{7} The dispute on appeal relates exclusively to Plaintiffs' Request for Production No. 5 (Request No. 5), which reads as follows:

Please produce a true and correct copy of the CCPR implementation manual together with each and every amendment or supplement thereto issued or published or created from 1994 to the present; in connection therewith please also produce each and every report, blue book, paper or document in hard copy or digital form produced by or contributed to by McKinsey & Company which refers to or discusses the creation of CCPR for [Defendant], the intent of CCPR, the goals of CCPR or the implementation of CCPR, and which was generated at any time between 1990 and 1996.

{8} Defendant objected to Request No. 5, based "on the grounds that it seeks confidential or proprietary information or information, some of which is protected by contractual licensing agreements, and [that] Plaintiffs have previously refused to enter into an appropriate protective order in this case." Defendant also objected on the grounds that the request was "overly broad, unduly burdensome, irrelevant, and not reasonably calculated to lead to the discovery of admissible evidence, insofar as it requests information having nothing to do with rejection of uninsured motorist coverage, so the information sought has nothing to do with the allegations of Plaintiffs' Complaint."

{9} In early September 2001, Plaintiffs filed a motion to compel, followed by a memorandum brief in support of the motion. In the memorandum, Plaintiffs acknowledged that Defendant's objections to Request No. 5 were based on Defendant's contention that the McKinsey documents were trade secrets and that their production would be burdensome, but Plaintiffs nevertheless argued that disclosure would be appropriate in these circumstances.

{10} In late September 2001, Defendant responded by filing its memorandum in opposition to Plaintiffs' motion to compel. In this motion, Defendant generally opposed production of the McKinsey documents on a number of grounds but requested that if the court did order production of these particular documents, it also enter an order to protect their confidentiality as trade secrets. The opening paragraph summarizes Defendant's position:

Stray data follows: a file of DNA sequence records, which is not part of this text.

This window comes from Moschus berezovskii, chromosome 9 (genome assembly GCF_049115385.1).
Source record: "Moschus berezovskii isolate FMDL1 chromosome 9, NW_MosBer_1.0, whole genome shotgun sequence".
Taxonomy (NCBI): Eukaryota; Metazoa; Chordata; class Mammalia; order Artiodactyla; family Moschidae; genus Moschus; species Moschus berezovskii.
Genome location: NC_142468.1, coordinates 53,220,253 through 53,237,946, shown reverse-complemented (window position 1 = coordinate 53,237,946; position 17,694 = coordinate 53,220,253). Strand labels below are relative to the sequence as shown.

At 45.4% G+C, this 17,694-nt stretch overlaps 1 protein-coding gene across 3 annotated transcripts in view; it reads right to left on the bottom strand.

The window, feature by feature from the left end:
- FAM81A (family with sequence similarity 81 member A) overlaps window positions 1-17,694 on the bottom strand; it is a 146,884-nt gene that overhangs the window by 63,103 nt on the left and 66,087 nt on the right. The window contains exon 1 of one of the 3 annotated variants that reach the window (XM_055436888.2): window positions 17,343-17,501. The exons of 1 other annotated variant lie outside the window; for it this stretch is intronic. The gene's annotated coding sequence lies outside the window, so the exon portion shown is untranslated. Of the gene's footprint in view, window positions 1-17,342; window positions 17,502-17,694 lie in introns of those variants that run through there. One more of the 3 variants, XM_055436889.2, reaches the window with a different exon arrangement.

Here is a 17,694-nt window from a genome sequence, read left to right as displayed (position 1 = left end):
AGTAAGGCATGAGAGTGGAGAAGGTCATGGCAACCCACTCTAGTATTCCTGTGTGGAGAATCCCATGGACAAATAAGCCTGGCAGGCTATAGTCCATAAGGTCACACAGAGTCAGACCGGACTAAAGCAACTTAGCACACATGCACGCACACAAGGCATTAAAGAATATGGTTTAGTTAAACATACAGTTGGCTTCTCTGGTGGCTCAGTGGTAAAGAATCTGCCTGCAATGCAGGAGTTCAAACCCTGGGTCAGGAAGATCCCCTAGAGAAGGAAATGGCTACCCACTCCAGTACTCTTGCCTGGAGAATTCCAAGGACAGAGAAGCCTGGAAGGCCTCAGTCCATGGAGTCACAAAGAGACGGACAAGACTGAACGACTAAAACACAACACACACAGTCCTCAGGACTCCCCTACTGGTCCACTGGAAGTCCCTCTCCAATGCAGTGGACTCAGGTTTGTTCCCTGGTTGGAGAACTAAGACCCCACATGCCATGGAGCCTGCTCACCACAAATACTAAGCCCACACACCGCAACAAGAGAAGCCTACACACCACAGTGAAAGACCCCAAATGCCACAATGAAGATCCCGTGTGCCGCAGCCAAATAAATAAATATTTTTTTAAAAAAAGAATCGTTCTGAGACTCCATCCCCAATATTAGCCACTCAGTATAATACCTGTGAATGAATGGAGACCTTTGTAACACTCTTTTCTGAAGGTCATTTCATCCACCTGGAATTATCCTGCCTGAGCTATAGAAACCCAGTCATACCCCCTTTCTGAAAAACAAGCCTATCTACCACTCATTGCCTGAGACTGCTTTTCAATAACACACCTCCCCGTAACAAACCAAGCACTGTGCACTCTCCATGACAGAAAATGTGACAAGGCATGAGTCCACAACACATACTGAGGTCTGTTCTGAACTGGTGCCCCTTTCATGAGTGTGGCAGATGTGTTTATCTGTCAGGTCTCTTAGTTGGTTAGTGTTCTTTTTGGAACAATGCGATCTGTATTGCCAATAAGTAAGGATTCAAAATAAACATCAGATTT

As discussed more fully below, Plaintiffs' Second Requests are irrelevant and overly broad, unduly burdensome, expensive and exceed the scope of permissible discovery under SCRA 1-026. Plaintiffs' Second Motion to Compel should, therefore, be denied in its entirety. Alternatively, in the event this Court orders production of any documents responsive to Plaintiffs' Second Request No. 5, those documents are to be produced only subject to conditions of strict confidentiality and non[ ]disclosure, because they contain trade secrets and proprietary information.

{11} Part IV of Defendant's memorandum response discusses Defendant's objections to Request No. 5, in relative detail, including citation of case law and attachment of the affidavit of Christine Sullivan, Assistant Vice President in the Property-Casualty Claim Service Organization at Defendant's home office. The memorandum response argues that the McKinsey documents specifically qualify as trade secrets under New Mexico's Uniform Trade Secrets Act (TSA), NMSA 1978, §§ 57-3A-1 to -7 (1989). In addition, the memorandum cites the common law factors used in determining whether a party possesses a trade secret entitled to protection as set forth in the Restatement (First) of Torts § 757 cmt. b, at 6 (1939). Sullivan, in her affidavit, asserts that the McKinsey documents "are confidential, proprietary, and trade secrets [sic] and are treated as such by [Defendant]." Sullivan states that

[Defendant] believes its procedures for investigating, handling, adjusting, and evaluating casualty claims give [Defendant] an advantage in attracting and keeping policy-holders which competitors do not share.

.... [Defendant] believes these procedures give it a competitive edge with respect to procedures used by other insurance companies with which it competes, and provides a significant benefit to its shareholders and policyholders. This benefit, and the investment that created it, would be lost if these materials were obtained or disclosed to ... competitors.

{12} The affidavit also details the measures Defendant uses to maintain the confidentiality of the information requested, including strict limiting of access, printing confidentiality notices on the documents, entering into agreements of non-dissemination with employees, and keeping the materials in secure locations. In the conclusion of the response memorandum, Defendant requested that the trial court deny the second motion to compel or, alternatively, in accordance with Rule 1-026(C)(7) NMRA and Rule 11-508 NMRA, subject any produced documents to conditions of strict...